When officials released the video of Tyre Nichols' death at the hands of five Memphis police officers in late January, a warning was attached advising of its graphic content.
The footage of Nichols crying out for help while being beaten by officers is yet another horrific video of police brutalities circulating online, such as the killing of George Floyd in Minneapolis, Laquan McDonald in Chicago and Eric Garner in New York City.
As these videos are released, many people struggle with the decision to watch or avoid the graphic footage.
Delishia Pittman, an associate professor of counseling at the George Washington University Graduate School of Education and Human Development, explained in an interview with GW Today the consequences of watching repeated videos of police brutality and excessive, sometimes fatal, force and how to cope with the aftermath.
Pittman described the release of these videos as a double-edged sword because while they provide an accurate account of what occurred, the violent nature of the footage can be extremely distressing.
“There is a significant amount of warranted mistrust in the justice system," Pittman said. “There is sort of a collective need within the Black community to see it for ourselves. We want to be sure that what we're told happened, has happened.”
But consuming violent content has consequences. Pittman said the human psyche is not designed to watch people die and viewing so much disturbing content is difficult for our brains to process.
Particularly for Black individuals, she said, watching videos of police brutality can be traumatizing.
“I think it can be very personal every time a video is released or one of these shootings takes place because it could be us,” Pittman said. “It could be our brother, our cousin or our dad. So, it can feel much more personal. It hits much closer to home [for Black people] every single time.”
As people consider whether they should watch these videos, it’s important to understand seeing a video of someone being killed can have an adverse psychological impact. Pittman said vicarious trauma can occur when you watch something horrific happen to someone else. It can lead to symptoms of psychological distress, such as trouble sleeping, anxiety or hypervigilance.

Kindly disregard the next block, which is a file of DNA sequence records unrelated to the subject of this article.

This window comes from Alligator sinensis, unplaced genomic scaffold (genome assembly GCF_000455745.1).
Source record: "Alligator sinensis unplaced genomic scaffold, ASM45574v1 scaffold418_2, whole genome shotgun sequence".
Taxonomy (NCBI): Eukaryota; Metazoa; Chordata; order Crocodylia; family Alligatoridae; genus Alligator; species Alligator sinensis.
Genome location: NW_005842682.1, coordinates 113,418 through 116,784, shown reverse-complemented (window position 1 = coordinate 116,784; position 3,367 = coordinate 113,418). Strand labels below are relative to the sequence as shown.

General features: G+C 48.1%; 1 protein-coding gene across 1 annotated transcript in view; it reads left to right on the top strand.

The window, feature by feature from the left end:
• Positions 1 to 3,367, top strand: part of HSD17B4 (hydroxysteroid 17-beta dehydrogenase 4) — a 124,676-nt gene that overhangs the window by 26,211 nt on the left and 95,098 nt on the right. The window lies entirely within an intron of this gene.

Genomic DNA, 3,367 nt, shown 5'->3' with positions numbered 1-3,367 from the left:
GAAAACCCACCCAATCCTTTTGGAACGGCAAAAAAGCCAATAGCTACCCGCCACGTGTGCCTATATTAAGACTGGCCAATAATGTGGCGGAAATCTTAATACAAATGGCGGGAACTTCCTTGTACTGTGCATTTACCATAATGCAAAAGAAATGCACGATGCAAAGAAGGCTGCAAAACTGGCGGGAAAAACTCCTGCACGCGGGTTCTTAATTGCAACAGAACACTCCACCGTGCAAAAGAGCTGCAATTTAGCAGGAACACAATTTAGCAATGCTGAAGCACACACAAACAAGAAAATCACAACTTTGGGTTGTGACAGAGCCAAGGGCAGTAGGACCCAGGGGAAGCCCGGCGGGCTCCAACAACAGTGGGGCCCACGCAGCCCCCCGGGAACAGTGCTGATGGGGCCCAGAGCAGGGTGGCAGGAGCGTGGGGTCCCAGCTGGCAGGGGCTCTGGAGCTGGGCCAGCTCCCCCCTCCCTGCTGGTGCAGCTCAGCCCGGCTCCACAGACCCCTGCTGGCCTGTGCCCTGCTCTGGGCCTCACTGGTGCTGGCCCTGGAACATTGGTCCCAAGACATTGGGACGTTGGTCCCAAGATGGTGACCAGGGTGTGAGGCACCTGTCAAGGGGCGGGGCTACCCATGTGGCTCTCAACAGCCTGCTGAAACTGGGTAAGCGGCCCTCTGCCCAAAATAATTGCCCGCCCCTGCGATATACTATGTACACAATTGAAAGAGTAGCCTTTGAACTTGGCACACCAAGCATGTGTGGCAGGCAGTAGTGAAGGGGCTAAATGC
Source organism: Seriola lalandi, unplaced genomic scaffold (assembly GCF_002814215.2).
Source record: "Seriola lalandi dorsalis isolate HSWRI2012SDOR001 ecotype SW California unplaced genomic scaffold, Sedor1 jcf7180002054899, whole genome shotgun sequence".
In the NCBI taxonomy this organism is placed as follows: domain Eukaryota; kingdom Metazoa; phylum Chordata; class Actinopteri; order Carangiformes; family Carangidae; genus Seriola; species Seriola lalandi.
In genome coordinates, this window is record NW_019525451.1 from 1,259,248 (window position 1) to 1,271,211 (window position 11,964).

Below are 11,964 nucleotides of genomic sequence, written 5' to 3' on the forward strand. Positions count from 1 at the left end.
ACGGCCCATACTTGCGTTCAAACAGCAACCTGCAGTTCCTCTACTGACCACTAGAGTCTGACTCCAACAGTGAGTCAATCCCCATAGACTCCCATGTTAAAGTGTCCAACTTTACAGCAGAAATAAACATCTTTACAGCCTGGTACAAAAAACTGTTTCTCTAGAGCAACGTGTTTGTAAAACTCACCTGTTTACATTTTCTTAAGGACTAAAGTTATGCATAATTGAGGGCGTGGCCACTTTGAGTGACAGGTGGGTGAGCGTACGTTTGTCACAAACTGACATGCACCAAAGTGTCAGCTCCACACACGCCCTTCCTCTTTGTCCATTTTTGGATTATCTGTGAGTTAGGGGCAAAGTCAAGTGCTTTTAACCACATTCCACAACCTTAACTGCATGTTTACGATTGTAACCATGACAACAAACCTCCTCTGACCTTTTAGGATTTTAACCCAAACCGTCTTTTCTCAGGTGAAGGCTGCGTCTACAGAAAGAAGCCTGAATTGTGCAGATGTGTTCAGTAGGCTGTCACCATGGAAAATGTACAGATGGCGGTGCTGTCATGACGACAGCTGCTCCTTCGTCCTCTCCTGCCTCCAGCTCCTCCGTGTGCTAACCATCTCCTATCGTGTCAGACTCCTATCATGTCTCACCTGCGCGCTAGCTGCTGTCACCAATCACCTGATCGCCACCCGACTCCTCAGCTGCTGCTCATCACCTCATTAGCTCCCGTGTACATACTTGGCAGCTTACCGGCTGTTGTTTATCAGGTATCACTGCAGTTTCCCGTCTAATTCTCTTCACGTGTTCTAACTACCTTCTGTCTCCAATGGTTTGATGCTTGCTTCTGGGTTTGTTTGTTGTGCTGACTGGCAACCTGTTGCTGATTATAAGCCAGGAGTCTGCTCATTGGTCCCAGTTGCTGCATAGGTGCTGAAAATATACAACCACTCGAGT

Pittman encouraged everyone to evaluate and filter the content they consume. It is also important to find a safe community to reach out to while struggling with processing the feelings and impact these events stir, she said.
“Finding people who share your experience. There can be a level of catharsis and healing just in being in a space with people who feel what you feel without having to name what you feel or intellectualize what you feel,” Pittman said. “You don’t always want to intellectualize an emotional and personal experience. You want to be angry and hurt and scared. And you need room for that.”
The widespread discussions following the release of these videos can go on sometimes for months and can often be polarizing and difficult as well. Pittman said it is good to process your thoughts and feelings before engaging in conversations in classrooms or among friends and family.
“One of the things that I'm often talking about, particularly with younger people, is the need to know your bandwidth,” Pittman said. “If you have a boundary or if you need to not engage in a conversation that is well within your right.”
Another worry among mental health professionals as they consider the long-term impacts of people watching these videos is that over time, people will become desensitized to violence which can lead to a lack of empathy for victims.
“I think people have already become desensitized,” Pittman said. “People will watch a video of someone getting murdered and then go to lunch. This isn't a video game. This is it. This is real life. That is someone's child, someone's husband or someone’s mother. And there is a dehumanization of Black and brown bodies because of the release of these videos.”
Pittman advises all her clients against watching videos of these horrific deaths. She said it is possible to advocate for change without viewing the violent deaths of victims of police brutality.